The bird life of the Western Pomerania Lagoon Area National Park

From really tiny to absolutely huge

The area of the Western Pomerania lagoon area has long been recognised as an internationally significant bird sanctuary. Already at the beginning of the last century, intensive efforts were undertaken to protect the birds in today's national park. The range of native or migrating birds is impressive. The autumn crane migration attracts a particularly large number of tourists. During that time, around 80,000 cranes roost in the lagoon landscape. Along with sea eagles, they are among the giants of the local bird world. But also tiny animals, such as sanderlings and golden cockerels, find ideal habitats here.

The lagoon landscape's birds under European protection

Since 1978 the “Bodden Zingst east coast, Rügen west coast – Hiddensee” area has enjoyed wetland of international importance status under the Ramsar Convention of 1971. Since 14 December 1992, the Western Pomerania Lagoon Area National Park has been registered as a European bird sanctuary in accordance with the EC Birds Directive.

Coastal Bird Breeding Areas

Das Salsgrasland der Insel Kirr ist von vielen Prilen durchzogen. © Jürgen Reich

Island paradise for breeding

Bird Rest & Migration

Ein Schwarm Nonnengänse in der Luft © Klaus Haase

Holiday destination for short and long-haul flights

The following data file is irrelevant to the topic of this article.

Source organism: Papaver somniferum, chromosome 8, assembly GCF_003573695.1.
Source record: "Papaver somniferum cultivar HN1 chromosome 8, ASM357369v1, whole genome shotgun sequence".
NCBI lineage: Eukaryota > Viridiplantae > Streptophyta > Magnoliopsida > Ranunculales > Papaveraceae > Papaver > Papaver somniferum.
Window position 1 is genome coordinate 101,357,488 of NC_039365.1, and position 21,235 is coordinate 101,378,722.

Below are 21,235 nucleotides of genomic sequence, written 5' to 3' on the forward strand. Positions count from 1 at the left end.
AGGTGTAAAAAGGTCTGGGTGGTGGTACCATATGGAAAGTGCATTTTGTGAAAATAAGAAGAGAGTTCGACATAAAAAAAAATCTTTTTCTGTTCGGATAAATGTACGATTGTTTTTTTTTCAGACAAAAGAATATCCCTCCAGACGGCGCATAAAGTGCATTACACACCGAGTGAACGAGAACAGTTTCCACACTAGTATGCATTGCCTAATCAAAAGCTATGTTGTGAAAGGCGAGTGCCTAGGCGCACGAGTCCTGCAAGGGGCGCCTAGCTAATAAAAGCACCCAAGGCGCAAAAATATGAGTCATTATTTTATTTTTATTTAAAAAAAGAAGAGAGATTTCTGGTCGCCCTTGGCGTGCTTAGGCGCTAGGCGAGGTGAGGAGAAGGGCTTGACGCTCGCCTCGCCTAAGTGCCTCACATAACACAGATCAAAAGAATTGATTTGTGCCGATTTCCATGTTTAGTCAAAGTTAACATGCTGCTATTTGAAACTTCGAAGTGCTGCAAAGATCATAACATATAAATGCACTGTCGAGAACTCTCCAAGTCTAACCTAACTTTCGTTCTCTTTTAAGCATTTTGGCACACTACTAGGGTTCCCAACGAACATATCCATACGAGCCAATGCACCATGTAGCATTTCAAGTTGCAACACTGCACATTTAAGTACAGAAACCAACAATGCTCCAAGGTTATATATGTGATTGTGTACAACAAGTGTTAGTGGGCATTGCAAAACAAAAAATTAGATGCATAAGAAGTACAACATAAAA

Cranes

stehende Kraniche im flachen Wasser im Morgenlicht, Nationalpark Boddenlandschaft © J. Reich

Majestic musicians

Sea Eagles

Zwei Seeadler auf dem Horst. © Jürgen Reich

Kings of the skies

Cormorants

Kormoran © Jürgen Reich

Black deep divers

Swans

Höckerschwan im Wasser © Klaus Haase

No ugly ducklings

Geese

Nonnengänse © Jürgen Reich

Sociable chatterers

Ducks

Ein Schwarm Reiherenten wechselt das Gewässer. © Jürgen Reich

If it looks like one and quacks like one...

Seagulls

Silbermöwen © Jürgen Reich

Loud and always there

Terns

Brandseeschwalben am Nest © Jürgen Reich

Lightning-fast plungers

Waders

Limikolen im Pulk. Ein Sandregenpfeifer und ein Sichelstrandläufer haben sich einem Trupp Alpenstrandläufer angeschlossen. © Klaus Haase

Small powerhouses

Songbirds

Die seltene Bartmeise braucht ungenutzte große Schilfflächen. Im Nationalpark findet sie diese. © Jürgen Reich

Sometimes very melodic, sometimes a little croaky